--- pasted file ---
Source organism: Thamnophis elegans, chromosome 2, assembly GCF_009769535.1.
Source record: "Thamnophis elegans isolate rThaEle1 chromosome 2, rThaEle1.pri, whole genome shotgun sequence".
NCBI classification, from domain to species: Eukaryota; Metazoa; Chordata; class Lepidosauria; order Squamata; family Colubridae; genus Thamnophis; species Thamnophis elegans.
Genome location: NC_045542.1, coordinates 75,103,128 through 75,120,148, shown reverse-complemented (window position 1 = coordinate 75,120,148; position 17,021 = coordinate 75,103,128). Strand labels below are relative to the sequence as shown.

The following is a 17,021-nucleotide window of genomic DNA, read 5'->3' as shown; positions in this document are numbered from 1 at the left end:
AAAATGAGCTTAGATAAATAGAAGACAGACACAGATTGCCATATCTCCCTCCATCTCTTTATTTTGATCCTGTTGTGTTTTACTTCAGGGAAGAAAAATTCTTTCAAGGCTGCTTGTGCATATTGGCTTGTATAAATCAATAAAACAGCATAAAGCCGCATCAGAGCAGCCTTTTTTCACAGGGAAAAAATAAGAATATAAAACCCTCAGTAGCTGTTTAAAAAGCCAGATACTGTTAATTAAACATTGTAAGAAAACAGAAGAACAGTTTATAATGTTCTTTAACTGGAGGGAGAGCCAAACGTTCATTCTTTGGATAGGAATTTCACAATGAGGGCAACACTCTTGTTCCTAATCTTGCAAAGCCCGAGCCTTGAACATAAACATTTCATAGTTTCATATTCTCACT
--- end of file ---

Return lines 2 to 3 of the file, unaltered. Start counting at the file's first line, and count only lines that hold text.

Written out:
Source record: "Thamnophis elegans isolate rThaEle1 chromosome 2, rThaEle1.pri, whole genome shotgun sequence".
NCBI classification, from domain to species: Eukaryota; Metazoa; Chordata; class Lepidosauria; order Squamata; family Colubridae; genus Thamnophis; species Thamnophis elegans.